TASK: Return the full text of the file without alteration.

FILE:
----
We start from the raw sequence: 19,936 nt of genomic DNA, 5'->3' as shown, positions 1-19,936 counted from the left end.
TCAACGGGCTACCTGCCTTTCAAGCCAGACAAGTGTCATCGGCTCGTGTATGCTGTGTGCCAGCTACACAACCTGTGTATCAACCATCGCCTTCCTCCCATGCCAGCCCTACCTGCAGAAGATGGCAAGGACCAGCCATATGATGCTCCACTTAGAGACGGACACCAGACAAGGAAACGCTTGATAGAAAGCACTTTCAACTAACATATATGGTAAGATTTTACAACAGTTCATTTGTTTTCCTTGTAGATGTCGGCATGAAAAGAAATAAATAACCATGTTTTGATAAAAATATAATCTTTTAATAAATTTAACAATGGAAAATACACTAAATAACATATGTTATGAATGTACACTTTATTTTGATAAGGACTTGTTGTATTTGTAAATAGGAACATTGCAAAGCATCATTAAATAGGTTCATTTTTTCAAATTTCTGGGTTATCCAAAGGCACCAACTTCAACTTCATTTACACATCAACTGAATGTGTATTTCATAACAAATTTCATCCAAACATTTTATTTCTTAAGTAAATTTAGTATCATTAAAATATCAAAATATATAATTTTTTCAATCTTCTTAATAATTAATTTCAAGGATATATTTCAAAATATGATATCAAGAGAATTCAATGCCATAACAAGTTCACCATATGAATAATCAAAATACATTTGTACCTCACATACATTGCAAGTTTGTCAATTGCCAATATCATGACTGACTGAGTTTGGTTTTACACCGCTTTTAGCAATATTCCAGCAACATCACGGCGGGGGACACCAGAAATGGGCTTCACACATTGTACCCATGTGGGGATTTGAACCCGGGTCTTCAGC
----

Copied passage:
We start from the raw sequence: 19,936 nt of genomic DNA, 5'->3' as shown, positions 1-19,936 counted from the left end.
TCAACGGGCTACCTGCCTTTCAAGCCAGACAAGTGTCATCGGCTCGTGTATGCTGTGTGCCAGCTACACAACCTGTGTATCAACCATCGCCTTCCTCCCATGCCAGCCCTACCTGCAGAAGATGGCAAGGACCAGCCATATGATGCTCCACTTAGAGACGGACACCAGACAAGGAAACGCTTGATAGAAAGCACTTTCAACTAACATATATGGTAAGATTTTACAACAGTTCATTTGTTTTCCTTGTAGATGTCGGCATGAAAAGAAATAAATAACCATGTTTTGATAAAAATATAATCTTTTAATAAATTTAACAATGGAAAATACACTAAATAACATATGTTATGAATGTACACTTTATTTTGATAAGGACTTGTTGTATTTGTAAATAGGAACATTGCAAAGCATCATTAAATAGGTTCATTTTTTCAAATTTCTGGGTTATCCAAAGGCACCAACTTCAACTTCATTTACACATCAACTGAATGTGTATTTCATAACAAATTTCATCCAAACATTTTATTTCTTAAGTAAATTTAGTATCATTAAAATATCAAAATATATAATTTTTTCAATCTTCTTAATAATTAATTTCAAGGATATATTTCAAAATATGATATCAAGAGAATTCAATGCCATAACAAGTTCACCATATGAATAATCAAAATACATTTGTACCTCACATACATTGCAAGTTTGTCAATTGCCAATATCATGACTGACTGAGTTTGGTTTTACACCGCTTTTAGCAATATTCCAGCAACATCACGGCGGGGGACACCAGAAATGGGCTTCACACATTGTACCCATGTGGGGATTTGAACCCGGGTCTTCAGC